“Only five per cent of adults clearly understand the three essential documents – Wills, Powers of Attorney and Enduring Guardianship – that are available to plan ahead in case they can no longer manage their financial affairs or make decisions about their health and lifestyle,” Mr Smith said.
“The new NSW Government advertising campaign “Get it in black and white” is designed to get people to become informed, take control and plan ahead for themselves and their ageing parents,” he said.
Mr Ajaka said people now lived longer, and illnesses like Alzheimer’s disease, dementia and strokes were on the rise.
“Research shows Australians are not prepared for the possibility that something adverse could happen to themselves or their loved ones.”
“We like to believe things only happen to other people and that somehow we’re invincible, but the truth is we are not and we should all prepare for the future.”
“Planning for later life is like having an insurance policy in place – except it covers your health and financial requirements, and ensures your loved ones are looked after when you are no longer around.”
While the majority (85 per cent) of adults with ageing parents expect to be involved in some aspect of decision making for their parents: 71 per cent have not discussed with their parents how their finances would be managed; 64 per cent have not spoken about what medical or health treatment they would (or would not) want; and 58 per cent have not spoken about how their parents wish their estate to be distributed after they die.
“Get it in black & white” is an Australian-first, NSW Government advertising campaign in print, on television, online and on social media. It encourages people to seek information, have these conversations now, and take control of their own plans for later life while they have the capacity to do so. Mr Smith said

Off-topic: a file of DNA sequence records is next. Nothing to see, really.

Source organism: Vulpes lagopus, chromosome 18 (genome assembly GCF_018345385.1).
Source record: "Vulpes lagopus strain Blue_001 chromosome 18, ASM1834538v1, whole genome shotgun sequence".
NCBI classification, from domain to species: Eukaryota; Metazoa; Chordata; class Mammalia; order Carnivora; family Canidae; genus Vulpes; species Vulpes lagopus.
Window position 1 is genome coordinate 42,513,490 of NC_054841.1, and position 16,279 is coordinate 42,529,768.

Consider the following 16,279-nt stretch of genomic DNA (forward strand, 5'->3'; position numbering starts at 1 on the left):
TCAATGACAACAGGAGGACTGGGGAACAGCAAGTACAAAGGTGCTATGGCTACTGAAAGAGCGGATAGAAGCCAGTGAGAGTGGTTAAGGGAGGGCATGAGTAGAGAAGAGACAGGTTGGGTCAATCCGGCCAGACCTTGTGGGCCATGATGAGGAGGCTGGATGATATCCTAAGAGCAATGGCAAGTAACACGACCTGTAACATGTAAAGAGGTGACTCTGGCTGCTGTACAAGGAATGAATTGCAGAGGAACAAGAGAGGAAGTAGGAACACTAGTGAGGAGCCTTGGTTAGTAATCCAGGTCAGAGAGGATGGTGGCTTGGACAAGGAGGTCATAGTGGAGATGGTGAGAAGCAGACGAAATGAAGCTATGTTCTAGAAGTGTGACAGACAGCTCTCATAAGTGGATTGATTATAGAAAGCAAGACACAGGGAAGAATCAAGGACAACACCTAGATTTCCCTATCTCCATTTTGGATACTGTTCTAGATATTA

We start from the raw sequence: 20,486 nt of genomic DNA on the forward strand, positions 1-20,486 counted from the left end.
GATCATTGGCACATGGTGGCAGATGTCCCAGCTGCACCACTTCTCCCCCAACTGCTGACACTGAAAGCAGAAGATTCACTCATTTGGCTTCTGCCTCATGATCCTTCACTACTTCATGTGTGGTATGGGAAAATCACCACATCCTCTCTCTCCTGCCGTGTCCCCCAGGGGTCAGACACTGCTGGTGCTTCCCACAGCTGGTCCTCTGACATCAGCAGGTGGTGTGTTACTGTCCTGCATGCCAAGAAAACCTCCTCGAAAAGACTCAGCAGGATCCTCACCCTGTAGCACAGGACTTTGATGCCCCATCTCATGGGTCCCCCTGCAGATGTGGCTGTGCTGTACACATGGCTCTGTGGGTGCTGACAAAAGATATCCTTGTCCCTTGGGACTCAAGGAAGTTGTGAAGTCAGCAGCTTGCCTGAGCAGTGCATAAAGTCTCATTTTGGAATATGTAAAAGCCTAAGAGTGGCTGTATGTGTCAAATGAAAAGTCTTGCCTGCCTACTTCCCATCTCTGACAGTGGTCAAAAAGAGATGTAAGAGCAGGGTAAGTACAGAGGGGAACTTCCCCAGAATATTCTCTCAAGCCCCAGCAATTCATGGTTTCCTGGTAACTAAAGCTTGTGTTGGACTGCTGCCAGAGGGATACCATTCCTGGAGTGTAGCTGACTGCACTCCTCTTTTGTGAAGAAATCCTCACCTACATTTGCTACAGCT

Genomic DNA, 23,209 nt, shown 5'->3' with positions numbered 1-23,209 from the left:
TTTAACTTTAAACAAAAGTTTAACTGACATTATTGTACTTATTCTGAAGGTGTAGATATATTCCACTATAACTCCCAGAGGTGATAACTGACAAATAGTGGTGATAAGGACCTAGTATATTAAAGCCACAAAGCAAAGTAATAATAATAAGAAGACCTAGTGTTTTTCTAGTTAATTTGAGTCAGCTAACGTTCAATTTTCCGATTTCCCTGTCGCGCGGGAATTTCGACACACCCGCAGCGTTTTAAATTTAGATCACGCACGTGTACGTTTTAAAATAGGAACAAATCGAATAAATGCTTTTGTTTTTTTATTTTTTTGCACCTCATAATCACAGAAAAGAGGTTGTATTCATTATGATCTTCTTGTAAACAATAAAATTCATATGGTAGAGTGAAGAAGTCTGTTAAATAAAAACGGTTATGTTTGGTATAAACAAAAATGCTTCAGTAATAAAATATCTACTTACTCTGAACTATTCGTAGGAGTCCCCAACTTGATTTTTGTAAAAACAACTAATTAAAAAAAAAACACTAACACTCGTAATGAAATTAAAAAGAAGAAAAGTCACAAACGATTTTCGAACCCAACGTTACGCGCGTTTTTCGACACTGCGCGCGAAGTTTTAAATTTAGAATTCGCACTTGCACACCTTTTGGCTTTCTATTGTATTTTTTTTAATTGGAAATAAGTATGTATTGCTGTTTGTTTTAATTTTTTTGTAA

“You need to have legal capacity when you prepare legal documents, such as a Power of Attorney, Enduring Guardian or a Will. Once there is a diagnosis of dementia or similar illness, you have left it too late,” Mr Smith said.
“When someone suffers a sudden illness of loses mental capacity it is often left to our courts and tribunal to decide who will make decisions about their life. It is much better to put plans in place early,” Mr Smith said.
Tracey Spicer, journalist and spokesperson for “Get it in black & white”, has seen first-hand the importance of planning ahead and understanding the wishes of ageing parents.
“Most of us looking after older parents also have to cope with looking after our own kids at the same time, and we too should make sure we have at least some of these documents in place – like an up-to-date and professionally drafted Will that includes a provision for guardianship of your children under the age of 18 years, in case anything happens to you.”
The Planning Ahead Tools website has relevant information, including a section for health professionals and legal professionals. Fact sheets are available for download in 13 languages.
For more information visit www.planningaheadtools.com.au